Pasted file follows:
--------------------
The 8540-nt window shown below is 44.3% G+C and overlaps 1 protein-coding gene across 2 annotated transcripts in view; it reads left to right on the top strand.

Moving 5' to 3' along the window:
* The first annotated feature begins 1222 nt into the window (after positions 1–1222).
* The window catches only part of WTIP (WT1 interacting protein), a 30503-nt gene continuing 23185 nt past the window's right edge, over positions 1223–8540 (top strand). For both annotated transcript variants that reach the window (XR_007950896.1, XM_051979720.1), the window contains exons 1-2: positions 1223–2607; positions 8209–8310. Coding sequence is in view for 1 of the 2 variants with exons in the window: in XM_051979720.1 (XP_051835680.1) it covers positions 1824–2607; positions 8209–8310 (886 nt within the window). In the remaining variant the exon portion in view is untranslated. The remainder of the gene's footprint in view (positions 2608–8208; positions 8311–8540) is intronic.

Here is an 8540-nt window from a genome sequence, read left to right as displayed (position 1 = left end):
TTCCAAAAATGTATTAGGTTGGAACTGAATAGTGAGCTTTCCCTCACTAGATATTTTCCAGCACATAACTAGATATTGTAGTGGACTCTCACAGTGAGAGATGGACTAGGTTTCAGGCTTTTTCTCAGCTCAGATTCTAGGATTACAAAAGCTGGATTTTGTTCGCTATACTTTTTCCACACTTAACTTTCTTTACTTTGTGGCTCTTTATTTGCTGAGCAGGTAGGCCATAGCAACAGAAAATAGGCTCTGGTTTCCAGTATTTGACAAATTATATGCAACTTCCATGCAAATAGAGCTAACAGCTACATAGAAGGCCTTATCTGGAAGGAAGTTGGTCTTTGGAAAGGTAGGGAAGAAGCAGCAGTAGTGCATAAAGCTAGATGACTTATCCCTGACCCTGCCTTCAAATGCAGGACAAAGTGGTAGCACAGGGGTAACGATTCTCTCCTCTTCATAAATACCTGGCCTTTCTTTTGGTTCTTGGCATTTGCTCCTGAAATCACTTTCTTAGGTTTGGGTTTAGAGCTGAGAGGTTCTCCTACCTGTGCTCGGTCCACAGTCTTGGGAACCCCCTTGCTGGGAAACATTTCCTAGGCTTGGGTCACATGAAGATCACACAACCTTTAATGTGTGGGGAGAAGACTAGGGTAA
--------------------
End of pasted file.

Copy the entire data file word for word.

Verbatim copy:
The 8540-nt window shown below is 44.3% G+C and overlaps 1 protein-coding gene across 2 annotated transcripts in view; it reads left to right on the top strand.

Moving 5' to 3' along the window:
* The first annotated feature begins 1222 nt into the window (after positions 1–1222).
* The window catches only part of WTIP (WT1 interacting protein), a 30503-nt gene continuing 23185 nt past the window's right edge, over positions 1223–8540 (top strand). For both annotated transcript variants that reach the window (XR_007950896.1, XM_051979720.1), the window contains exons 1-2: positions 1223–2607; positions 8209–8310. Coding sequence is in view for 1 of the 2 variants with exons in the window: in XM_051979720.1 (XP_051835680.1) it covers positions 1824–2607; positions 8209–8310 (886 nt within the window). In the remaining variant the exon portion in view is untranslated. The remainder of the gene's footprint in view (positions 2608–8208; positions 8311–8540) is intronic.

Here is an 8540-nt window from a genome sequence, read left to right as displayed (position 1 = left end):
TTCCAAAAATGTATTAGGTTGGAACTGAATAGTGAGCTTTCCCTCACTAGATATTTTCCAGCACATAACTAGATATTGTAGTGGACTCTCACAGTGAGAGATGGACTAGGTTTCAGGCTTTTTCTCAGCTCAGATTCTAGGATTACAAAAGCTGGATTTTGTTCGCTATACTTTTTCCACACTTAACTTTCTTTACTTTGTGGCTCTTTATTTGCTGAGCAGGTAGGCCATAGCAACAGAAAATAGGCTCTGGTTTCCAGTATTTGACAAATTATATGCAACTTCCATGCAAATAGAGCTAACAGCTACATAGAAGGCCTTATCTGGAAGGAAGTTGGTCTTTGGAAAGGTAGGGAAGAAGCAGCAGTAGTGCATAAAGCTAGATGACTTATCCCTGACCCTGCCTTCAAATGCAGGACAAAGTGGTAGCACAGGGGTAACGATTCTCTCCTCTTCATAAATACCTGGCCTTTCTTTTGGTTCTTGGCATTTGCTCCTGAAATCACTTTCTTAGGTTTGGGTTTAGAGCTGAGAGGTTCTCCTACCTGTGCTCGGTCCACAGTCTTGGGAACCCCCTTGCTGGGAAACATTTCCTAGGCTTGGGTCACATGAAGATCACACAACCTTTAATGTGTGGGGAGAAGACTAGGGTAA